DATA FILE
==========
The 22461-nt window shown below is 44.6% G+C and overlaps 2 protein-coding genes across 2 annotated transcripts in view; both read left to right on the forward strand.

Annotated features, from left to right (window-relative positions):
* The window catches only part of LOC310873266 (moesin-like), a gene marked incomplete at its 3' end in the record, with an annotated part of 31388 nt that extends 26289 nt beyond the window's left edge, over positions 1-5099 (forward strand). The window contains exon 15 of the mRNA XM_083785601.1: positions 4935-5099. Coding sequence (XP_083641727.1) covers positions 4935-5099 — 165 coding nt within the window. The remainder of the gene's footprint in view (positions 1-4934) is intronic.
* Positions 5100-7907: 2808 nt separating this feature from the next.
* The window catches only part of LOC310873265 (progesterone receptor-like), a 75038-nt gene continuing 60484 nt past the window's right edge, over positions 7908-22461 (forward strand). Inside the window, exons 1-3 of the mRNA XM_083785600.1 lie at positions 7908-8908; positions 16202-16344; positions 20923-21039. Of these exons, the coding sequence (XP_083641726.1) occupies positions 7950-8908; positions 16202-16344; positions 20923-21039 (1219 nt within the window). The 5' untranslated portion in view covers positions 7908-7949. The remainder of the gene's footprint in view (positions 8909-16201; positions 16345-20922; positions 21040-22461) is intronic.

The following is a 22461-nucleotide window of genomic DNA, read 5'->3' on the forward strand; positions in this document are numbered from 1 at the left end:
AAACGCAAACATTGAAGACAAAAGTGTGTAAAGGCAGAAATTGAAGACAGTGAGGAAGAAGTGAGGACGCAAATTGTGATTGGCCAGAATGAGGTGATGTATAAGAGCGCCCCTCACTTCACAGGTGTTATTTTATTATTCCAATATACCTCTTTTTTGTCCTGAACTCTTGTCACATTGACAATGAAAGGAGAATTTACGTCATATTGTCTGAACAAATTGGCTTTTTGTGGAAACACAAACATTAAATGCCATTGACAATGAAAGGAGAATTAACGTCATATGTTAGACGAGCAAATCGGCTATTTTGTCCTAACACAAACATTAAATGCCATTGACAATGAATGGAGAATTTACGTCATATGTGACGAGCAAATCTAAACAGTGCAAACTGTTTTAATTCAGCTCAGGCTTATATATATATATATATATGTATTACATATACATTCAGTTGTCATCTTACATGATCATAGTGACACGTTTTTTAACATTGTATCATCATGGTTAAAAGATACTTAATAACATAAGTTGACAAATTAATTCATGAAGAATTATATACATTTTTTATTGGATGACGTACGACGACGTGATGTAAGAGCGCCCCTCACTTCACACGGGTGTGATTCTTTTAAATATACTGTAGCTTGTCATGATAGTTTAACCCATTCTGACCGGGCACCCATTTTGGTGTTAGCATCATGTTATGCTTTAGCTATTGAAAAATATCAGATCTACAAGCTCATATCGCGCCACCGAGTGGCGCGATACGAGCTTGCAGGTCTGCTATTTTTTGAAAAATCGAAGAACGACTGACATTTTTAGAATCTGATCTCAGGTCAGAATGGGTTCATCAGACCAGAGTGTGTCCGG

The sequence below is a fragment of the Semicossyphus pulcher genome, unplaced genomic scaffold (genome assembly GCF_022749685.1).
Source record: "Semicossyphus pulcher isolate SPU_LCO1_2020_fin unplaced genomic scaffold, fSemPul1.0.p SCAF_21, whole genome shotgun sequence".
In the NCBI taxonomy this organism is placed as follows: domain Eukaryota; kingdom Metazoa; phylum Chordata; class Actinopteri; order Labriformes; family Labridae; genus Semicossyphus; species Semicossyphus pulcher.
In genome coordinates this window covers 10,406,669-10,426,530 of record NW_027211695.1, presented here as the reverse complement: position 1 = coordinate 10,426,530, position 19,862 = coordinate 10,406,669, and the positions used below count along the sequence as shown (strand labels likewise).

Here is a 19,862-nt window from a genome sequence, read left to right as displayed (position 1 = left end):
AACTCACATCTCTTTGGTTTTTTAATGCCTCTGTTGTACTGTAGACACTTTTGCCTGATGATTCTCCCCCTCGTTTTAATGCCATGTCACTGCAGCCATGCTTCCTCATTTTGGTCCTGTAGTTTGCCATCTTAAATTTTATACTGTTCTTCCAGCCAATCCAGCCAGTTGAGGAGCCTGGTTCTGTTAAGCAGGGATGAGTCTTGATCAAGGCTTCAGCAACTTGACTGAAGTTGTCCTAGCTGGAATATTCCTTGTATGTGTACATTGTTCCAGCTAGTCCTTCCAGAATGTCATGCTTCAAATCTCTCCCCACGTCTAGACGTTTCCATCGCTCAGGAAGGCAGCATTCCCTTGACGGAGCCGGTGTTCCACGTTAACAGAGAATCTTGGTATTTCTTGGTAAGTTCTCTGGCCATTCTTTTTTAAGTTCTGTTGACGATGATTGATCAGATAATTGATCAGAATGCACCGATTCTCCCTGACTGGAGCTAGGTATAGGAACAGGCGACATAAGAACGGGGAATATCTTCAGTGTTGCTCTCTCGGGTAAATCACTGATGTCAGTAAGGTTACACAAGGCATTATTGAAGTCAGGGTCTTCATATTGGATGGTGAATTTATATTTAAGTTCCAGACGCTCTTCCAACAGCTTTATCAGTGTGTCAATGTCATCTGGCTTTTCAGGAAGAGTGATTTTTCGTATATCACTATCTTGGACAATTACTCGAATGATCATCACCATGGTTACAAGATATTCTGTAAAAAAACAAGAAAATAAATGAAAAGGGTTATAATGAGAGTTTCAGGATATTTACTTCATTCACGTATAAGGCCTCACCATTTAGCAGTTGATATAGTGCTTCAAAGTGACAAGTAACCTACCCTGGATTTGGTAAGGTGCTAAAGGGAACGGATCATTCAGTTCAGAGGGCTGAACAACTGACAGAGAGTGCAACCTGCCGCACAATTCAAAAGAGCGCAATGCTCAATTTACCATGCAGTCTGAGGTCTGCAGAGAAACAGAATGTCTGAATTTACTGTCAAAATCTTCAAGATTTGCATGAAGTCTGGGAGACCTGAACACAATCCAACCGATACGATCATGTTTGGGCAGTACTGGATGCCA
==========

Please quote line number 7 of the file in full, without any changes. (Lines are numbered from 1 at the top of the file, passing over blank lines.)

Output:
AAACGCAAACATTGAAGACAAAAGTGTGTAAAGGCAGAAATTGAAGACAGTGAGGAAGAAGTGAGGACGCAAATTGTGATTGGCCAGAATGAGGTGATGTATAAGAGCGCCCCTCACTTCACAGGTGTTATTTTATTATTCCAATATACCTCTTTTTTGTCCTGAACTCTTGTCACATTGACAATGAAAGGAGAATTTACGTCATATTGTCTGAACAAATTGGCTTTTTGTGGAAACACAAACATTAAATGCCATTGACAATGAAAGGAGAATTAACGTCATATGTTAGACGAGCAAATCGGCTATTTTGTCCTAACACAAACATTAAATGCCATTGACAATGAATGGAGAATTTACGTCATATGTGACGAGCAAATCTAAACAGTGCAAACTGTTTTAATTCAGCTCAGGCTTATATATATATATATATATGTATTACATATACATTCAGTTGTCATCTTACATGATCATAGTGACACGTTTTTTAACATTGTATCATCATGGTTAAAAGATACTTAATAACATAAGTTGACAAATTAATTCATGAAGAATTATATACATTTTTTATTGGATGACGTACGACGACGTGATGTAAGAGCGCCCCTCACTTCACACGGGTGTGATTCTTTTAAATATACTGTAGCTTGTCATGATAGTTTAACCCATTCTGACCGGGCACCCATTTTGGTGTTAGCATCATGTTATGCTTTAGCTATTGAAAAATATCAGATCTACAAGCTCATATCGCGCCACCGAGTGGCGCGATACGAGCTTGCAGGTCTGCTATTTTTTGAAAAATCGAAGAACGACTGACATTTTTAGAATCTGATCTCAGGTCAGAATGGGTTCATCAGACCAGAGTGTGTCCGG